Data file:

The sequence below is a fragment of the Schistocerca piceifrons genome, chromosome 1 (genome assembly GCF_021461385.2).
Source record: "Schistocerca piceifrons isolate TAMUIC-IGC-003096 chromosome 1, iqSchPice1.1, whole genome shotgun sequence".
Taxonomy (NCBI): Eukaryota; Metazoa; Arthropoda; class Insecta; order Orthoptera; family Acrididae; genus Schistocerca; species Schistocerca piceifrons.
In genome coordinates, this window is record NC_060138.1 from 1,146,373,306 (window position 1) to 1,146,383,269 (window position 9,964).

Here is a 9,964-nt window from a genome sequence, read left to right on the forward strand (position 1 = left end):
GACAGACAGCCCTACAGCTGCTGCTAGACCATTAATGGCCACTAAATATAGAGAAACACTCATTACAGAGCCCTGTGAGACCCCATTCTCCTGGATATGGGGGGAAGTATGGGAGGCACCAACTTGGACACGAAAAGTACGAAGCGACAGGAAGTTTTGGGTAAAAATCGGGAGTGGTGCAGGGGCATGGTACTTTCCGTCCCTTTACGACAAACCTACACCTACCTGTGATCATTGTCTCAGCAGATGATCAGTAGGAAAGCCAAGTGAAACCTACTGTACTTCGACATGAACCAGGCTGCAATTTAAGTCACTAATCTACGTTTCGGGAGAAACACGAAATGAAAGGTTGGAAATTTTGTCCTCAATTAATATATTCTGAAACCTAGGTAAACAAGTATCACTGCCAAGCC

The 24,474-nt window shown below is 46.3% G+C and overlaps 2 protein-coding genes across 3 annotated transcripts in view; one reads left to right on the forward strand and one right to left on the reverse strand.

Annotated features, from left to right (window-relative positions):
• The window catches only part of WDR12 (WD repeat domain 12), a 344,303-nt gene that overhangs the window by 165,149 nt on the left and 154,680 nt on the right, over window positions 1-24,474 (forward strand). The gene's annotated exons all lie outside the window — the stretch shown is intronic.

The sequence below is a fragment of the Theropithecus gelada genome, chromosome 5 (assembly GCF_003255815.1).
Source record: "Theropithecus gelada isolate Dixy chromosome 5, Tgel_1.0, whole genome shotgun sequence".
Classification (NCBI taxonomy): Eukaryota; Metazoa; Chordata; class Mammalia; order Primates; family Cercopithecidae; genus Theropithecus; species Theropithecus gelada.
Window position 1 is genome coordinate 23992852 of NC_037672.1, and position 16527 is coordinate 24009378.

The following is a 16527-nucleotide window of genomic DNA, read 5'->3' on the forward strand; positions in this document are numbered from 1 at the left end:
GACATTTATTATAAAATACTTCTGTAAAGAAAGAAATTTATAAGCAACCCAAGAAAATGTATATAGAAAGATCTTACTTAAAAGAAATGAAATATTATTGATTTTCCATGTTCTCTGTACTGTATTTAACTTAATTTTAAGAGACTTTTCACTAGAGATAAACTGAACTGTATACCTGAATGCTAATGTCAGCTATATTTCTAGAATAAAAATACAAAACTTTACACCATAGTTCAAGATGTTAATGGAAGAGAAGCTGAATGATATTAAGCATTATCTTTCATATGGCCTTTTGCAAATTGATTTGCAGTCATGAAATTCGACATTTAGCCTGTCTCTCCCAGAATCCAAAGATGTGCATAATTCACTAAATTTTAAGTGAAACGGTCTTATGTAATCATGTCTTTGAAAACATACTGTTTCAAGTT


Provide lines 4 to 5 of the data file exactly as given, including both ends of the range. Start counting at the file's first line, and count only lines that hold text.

In genome coordinates, this window is record NC_060138.1 from 1,146,373,306 (window position 1) to 1,146,383,269 (window position 9,964).

Here is a 9,964-nt window from a genome sequence, read left to right on the forward strand (position 1 = left end):